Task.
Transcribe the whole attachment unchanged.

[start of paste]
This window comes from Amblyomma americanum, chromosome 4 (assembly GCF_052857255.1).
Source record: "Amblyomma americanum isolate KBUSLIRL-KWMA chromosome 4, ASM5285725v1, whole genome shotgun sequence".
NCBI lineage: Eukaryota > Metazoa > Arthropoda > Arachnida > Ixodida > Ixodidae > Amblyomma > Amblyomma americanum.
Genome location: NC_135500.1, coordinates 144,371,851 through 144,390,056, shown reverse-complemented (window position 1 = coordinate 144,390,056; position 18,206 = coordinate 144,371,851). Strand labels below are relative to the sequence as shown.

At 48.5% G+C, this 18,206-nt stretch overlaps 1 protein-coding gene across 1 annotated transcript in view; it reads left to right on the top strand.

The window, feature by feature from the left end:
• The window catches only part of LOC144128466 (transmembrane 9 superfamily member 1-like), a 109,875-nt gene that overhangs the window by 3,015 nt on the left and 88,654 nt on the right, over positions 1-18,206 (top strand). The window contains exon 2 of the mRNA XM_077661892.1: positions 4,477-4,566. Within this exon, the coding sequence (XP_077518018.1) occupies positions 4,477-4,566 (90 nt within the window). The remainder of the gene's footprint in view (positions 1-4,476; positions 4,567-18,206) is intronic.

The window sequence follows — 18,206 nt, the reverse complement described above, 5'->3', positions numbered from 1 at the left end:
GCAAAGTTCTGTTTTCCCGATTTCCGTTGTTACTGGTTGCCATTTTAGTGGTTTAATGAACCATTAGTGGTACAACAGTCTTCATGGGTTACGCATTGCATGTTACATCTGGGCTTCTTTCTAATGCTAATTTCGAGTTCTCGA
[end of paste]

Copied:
This window comes from Amblyomma americanum, chromosome 4 (assembly GCF_052857255.1).
Source record: "Amblyomma americanum isolate KBUSLIRL-KWMA chromosome 4, ASM5285725v1, whole genome shotgun sequence".
NCBI lineage: Eukaryota > Metazoa > Arthropoda > Arachnida > Ixodida > Ixodidae > Amblyomma > Amblyomma americanum.
Genome location: NC_135500.1, coordinates 144,371,851 through 144,390,056, shown reverse-complemented (window position 1 = coordinate 144,390,056; position 18,206 = coordinate 144,371,851). Strand labels below are relative to the sequence as shown.

At 48.5% G+C, this 18,206-nt stretch overlaps 1 protein-coding gene across 1 annotated transcript in view; it reads left to right on the top strand.

The window, feature by feature from the left end:
• The window catches only part of LOC144128466 (transmembrane 9 superfamily member 1-like), a 109,875-nt gene that overhangs the window by 3,015 nt on the left and 88,654 nt on the right, over positions 1-18,206 (top strand). The window contains exon 2 of the mRNA XM_077661892.1: positions 4,477-4,566. Within this exon, the coding sequence (XP_077518018.1) occupies positions 4,477-4,566 (90 nt within the window). The remainder of the gene's footprint in view (positions 1-4,476; positions 4,567-18,206) is intronic.

The window sequence follows — 18,206 nt, the reverse complement described above, 5'->3', positions numbered from 1 at the left end:
GCAAAGTTCTGTTTTCCCGATTTCCGTTGTTACTGGTTGCCATTTTAGTGGTTTAATGAACCATTAGTGGTACAACAGTCTTCATGGGTTACGCATTGCATGTTACATCTGGGCTTCTTTCTAATGCTAATTTCGAGTTCTCGA